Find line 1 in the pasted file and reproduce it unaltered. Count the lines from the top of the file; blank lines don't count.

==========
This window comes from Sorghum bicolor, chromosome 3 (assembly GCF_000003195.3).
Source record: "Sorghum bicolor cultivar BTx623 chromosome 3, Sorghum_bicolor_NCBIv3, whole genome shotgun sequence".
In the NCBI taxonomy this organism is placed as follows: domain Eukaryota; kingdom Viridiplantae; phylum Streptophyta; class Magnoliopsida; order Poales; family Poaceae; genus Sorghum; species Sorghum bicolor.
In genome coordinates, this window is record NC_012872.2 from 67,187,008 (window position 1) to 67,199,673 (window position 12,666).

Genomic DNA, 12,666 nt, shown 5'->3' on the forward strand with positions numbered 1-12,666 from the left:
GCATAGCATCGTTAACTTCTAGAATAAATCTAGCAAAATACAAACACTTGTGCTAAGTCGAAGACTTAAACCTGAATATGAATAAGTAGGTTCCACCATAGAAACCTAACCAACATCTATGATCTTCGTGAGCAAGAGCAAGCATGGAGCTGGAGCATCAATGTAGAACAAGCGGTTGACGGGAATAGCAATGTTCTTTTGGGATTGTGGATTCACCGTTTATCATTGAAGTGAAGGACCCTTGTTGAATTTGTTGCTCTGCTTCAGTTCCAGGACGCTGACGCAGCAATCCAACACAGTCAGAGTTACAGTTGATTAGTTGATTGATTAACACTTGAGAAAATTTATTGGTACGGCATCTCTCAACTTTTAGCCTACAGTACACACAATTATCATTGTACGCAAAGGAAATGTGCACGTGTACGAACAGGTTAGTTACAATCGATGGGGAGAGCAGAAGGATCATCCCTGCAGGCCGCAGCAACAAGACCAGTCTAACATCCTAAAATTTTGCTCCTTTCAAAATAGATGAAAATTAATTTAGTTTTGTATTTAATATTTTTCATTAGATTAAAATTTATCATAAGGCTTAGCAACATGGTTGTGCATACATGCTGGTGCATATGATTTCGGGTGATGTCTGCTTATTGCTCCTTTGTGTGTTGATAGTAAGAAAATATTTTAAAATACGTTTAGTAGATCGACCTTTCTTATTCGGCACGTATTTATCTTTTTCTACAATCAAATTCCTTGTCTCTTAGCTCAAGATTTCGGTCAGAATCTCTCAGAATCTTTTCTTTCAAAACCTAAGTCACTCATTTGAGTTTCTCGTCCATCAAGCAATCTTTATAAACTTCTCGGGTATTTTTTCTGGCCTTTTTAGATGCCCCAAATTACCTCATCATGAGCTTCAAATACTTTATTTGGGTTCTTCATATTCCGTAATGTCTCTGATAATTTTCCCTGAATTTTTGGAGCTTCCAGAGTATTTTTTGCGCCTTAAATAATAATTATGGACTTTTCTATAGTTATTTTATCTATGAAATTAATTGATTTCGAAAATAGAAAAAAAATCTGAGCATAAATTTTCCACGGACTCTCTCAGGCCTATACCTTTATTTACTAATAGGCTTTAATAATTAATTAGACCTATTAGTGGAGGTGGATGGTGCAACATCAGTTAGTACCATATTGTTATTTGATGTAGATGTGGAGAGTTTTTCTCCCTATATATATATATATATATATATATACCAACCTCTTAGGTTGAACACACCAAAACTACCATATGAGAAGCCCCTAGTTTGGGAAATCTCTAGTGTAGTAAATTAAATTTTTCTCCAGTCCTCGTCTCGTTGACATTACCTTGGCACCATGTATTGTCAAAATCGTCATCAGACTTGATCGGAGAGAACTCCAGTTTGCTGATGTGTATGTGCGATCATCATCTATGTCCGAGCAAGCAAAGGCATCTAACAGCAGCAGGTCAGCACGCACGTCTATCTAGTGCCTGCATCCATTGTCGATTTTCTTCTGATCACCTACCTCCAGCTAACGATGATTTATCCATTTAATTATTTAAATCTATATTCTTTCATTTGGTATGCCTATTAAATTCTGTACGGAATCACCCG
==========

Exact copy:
This window comes from Sorghum bicolor, chromosome 3 (assembly GCF_000003195.3).